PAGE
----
Prior to this season, the Seahawks had missed the playoffs once since quarterback Russell Wilson was taken in the third round of the 2012 NFL Draft. That was 2017, when they still managed to finish above .500 at a record of 9-7. What could have been seen as a bump in the road instead led to significant organizational changes, such as the firings of both offensive and defensive coordinators Darrell Bevell and Kris Richard, as well as the injury-assisted dismantling of the storied "Legion of Boom."
Therefore, with Seattle quickly going from Super Bowl hopeful to a bottom-10 team over the course of the 2021 campaign, many have anticipated a complete teardown of the franchise's structure. After all, the team's 7-10 record was the worst under head coach Pete Carroll, who's only won three playoff games in the seven years since the nightmare that was Super Bowl XLIX. Add in the ongoing trade speculation revolving around star quarterback Russell Wilson and a few offseasons that left more to be desired from general manager John Schneider, all signs pointed to a little over half a decade's worth of frustrations finally coming to a head following this disastrous year.
But before Sunday's Seahawks-less playoff action began, ESPN NFL insider Chris Mortensen reported that both Carroll and Schneider will return for the 2022 season. This news, understandably, received mixed reactions from the Seattle faithful on social media—many of whom have pounded the table for major personnel changes since the midseason point and even earlier. However, popular or not, there are grounds for team chair Jody Allen's lack of action.
Firstly, Carroll and Schneider's recent extensions are a not-so-insignificant obstacle for Allen and company to hurdle. Signing his latest deal in November of 2020, Carroll is currently under contract through the 2025 season and is speculated to make an annual salary of more than $10 million per year. Given that most NFL head coaching contracts are fully guaranteed, the Seahawks would theoretically be on the hook for at least $40 million if they decided to part ways.
It's understood that general managers, meanwhile, make anywhere from $1 million to $4 million annually, so firing Schneider, whose track record likely lands him on the latter half of that range, would be a far less costly venture. Nevertheless, his extension runs through the 2027 NFL Draft, which would add roughly another $24 million onto Seattle's tab. This, of course, is not enough to handcuff a multi-billion-dollar entity like Allen and Vulcan Inc., but essentially setting an upwards of $64 million on fire is something they would preferably avoid unless their hand is forced.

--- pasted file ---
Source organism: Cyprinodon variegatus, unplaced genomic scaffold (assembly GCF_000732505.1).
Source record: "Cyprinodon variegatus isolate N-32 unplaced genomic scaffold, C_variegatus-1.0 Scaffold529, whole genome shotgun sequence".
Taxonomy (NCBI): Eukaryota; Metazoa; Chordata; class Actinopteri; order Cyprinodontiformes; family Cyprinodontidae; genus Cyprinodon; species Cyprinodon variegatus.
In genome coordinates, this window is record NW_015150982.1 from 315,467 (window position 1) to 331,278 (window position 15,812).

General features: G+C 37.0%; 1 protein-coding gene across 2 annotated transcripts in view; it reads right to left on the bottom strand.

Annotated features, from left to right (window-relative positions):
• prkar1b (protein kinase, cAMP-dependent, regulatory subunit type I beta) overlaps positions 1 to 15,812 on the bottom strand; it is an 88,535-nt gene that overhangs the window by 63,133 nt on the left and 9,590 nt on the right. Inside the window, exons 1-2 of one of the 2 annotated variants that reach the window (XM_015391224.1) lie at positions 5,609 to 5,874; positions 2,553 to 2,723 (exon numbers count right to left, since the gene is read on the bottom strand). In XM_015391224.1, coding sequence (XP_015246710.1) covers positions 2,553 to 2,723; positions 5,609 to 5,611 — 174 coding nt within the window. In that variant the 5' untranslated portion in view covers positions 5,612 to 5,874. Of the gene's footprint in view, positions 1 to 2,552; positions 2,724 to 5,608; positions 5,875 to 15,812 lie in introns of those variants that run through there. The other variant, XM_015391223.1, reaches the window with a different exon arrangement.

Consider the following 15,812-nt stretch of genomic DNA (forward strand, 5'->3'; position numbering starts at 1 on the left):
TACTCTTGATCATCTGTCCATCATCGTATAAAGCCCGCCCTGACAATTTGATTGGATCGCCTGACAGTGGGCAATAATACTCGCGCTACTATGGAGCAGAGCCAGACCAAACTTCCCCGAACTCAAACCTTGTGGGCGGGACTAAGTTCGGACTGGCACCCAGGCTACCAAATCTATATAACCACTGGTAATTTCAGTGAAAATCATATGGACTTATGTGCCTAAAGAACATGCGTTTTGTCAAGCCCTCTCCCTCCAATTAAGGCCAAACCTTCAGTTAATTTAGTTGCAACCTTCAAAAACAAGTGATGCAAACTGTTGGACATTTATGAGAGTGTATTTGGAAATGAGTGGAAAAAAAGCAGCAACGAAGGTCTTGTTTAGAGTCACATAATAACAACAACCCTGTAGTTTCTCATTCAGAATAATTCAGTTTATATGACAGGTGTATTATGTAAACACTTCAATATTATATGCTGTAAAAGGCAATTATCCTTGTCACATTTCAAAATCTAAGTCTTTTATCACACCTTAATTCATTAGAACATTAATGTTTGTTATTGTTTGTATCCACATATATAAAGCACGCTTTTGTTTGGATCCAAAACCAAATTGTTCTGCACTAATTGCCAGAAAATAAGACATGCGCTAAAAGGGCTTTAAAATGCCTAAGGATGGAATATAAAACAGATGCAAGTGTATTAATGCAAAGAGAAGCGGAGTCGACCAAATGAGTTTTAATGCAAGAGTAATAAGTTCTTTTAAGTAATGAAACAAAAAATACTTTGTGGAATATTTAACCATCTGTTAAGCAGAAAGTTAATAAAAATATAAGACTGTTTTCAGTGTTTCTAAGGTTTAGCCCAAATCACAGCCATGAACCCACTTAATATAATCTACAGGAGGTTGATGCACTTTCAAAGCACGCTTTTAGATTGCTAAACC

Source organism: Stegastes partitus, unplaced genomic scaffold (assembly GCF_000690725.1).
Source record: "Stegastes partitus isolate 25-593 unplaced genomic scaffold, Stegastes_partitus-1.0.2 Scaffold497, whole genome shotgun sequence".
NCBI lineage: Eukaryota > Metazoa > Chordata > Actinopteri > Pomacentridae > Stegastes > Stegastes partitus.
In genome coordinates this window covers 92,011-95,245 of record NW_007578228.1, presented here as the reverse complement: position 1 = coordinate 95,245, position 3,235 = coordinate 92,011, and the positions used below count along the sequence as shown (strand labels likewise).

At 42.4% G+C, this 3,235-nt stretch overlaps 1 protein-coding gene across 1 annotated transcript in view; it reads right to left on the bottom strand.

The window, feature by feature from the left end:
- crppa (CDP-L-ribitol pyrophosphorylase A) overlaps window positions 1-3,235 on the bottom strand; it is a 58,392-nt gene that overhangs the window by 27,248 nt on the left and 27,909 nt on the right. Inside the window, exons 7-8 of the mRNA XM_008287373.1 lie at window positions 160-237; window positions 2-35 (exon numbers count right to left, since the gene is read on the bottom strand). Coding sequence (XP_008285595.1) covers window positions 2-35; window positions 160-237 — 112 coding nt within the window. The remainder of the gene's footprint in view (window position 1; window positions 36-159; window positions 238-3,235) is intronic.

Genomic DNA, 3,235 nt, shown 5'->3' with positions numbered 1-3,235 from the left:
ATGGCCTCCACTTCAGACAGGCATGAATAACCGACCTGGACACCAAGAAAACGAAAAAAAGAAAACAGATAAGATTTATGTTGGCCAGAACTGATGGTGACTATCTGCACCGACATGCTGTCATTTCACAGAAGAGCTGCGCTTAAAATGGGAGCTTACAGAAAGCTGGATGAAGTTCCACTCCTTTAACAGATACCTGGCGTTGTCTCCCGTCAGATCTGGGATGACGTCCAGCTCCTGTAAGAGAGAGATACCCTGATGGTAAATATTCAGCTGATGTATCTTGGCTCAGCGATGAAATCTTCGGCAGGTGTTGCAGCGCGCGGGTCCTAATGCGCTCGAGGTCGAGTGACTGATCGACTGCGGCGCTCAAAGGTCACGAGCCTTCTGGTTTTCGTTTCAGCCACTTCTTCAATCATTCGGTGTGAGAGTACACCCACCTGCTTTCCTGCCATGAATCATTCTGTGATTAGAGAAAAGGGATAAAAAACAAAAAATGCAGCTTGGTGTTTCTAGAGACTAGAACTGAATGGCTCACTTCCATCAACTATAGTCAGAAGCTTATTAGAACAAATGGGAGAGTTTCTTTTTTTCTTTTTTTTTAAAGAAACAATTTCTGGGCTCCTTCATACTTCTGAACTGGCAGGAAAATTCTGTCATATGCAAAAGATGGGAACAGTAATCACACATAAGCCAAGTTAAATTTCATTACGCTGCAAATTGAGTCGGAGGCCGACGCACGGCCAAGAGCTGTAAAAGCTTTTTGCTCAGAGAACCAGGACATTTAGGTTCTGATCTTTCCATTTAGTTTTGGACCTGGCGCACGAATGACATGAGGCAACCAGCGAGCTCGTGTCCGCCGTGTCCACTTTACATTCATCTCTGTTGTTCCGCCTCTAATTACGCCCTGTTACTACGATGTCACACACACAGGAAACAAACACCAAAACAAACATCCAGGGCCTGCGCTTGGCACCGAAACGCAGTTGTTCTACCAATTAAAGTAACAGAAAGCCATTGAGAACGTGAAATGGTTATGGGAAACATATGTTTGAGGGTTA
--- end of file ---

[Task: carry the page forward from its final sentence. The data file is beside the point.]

One could argue a season like what Seattle just endured should warrant such measures. After all, from fans to figures in the organization, football in the Pacific Northwest is held to a very high standard—and many feel that standard hasn't been met in years. But let's not pretend we're talking about a bottom-feeding dumpster fire that consistently vies for the league's top draft choice. This is a regime that, since taking over in 2010, has the second-most playoff appearances in the NFC (9) and is just one year removed from the last of its six division titles.
From a pure accomplishment standpoint, the Carroll-led Seahawks are one of the NFL's model franchises.
Sure, they severely underachieved in 2021, but they were also incredibly misfortunate at times as well. Their sky-high aspirations ultimately live and die by Wilson's availability and productivity; and when the quarterback suffered ligament damage and a fracture in the middle finger of his throwing hand, it was more or less "game over."
With backup Geno Smith at the helm, Seattle went 1-2—not counting the Week 5 loss to the Rams from which Wilson exited. Then, upon his return in Week 10, a three-game losing streak ensued to put the team at an abysmal record of 3-8. By his own admission, Wilson was physically less than 100 percent during that stretch. Evidently, he ranked 28th out of 34 quarterbacks in expected points added per dropback (-0.23), 26th in passer rating (73.2) and 30th in completion rate (55.7 percent).
The further removed he got from his injury and subsequent surgery, however, the more those numbers took a turn for the better. Even with hiccups against the Rams and Bears, Wilson finished the year 11th in EPA per dropback (0.09), fifth in passer rating (103.7) and 16th in completion rate (64.6 percent) over the final six weeks of the season. The Seahawks went 4-2 in that time, including a 51-point explosion against the lowly Lions and an upset win on the road over the division rival Cardinals, and the energy they carried week-by-week did not look like that of a 7-10 cellar-dweller.